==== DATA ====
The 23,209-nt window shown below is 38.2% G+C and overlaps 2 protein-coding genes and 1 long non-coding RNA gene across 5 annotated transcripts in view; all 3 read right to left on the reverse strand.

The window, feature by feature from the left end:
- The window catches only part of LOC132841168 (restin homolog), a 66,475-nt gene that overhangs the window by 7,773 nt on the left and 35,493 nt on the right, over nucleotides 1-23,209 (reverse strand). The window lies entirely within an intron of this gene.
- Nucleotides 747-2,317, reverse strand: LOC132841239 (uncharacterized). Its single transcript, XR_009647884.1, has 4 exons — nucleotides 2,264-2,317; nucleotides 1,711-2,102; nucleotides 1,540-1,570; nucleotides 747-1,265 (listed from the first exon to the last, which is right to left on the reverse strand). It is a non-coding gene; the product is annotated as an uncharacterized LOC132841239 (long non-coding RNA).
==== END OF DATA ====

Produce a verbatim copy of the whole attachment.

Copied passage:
The 23,209-nt window shown below is 38.2% G+C and overlaps 2 protein-coding genes and 1 long non-coding RNA gene across 5 annotated transcripts in view; all 3 read right to left on the reverse strand.

The window, feature by feature from the left end:
- The window catches only part of LOC132841168 (restin homolog), a 66,475-nt gene that overhangs the window by 7,773 nt on the left and 35,493 nt on the right, over nucleotides 1-23,209 (reverse strand). The window lies entirely within an intron of this gene.
- Nucleotides 747-2,317, reverse strand: LOC132841239 (uncharacterized). Its single transcript, XR_009647884.1, has 4 exons — nucleotides 2,264-2,317; nucleotides 1,711-2,102; nucleotides 1,540-1,570; nucleotides 747-1,265 (listed from the first exon to the last, which is right to left on the reverse strand). It is a non-coding gene; the product is annotated as an uncharacterized LOC132841239 (long non-coding RNA).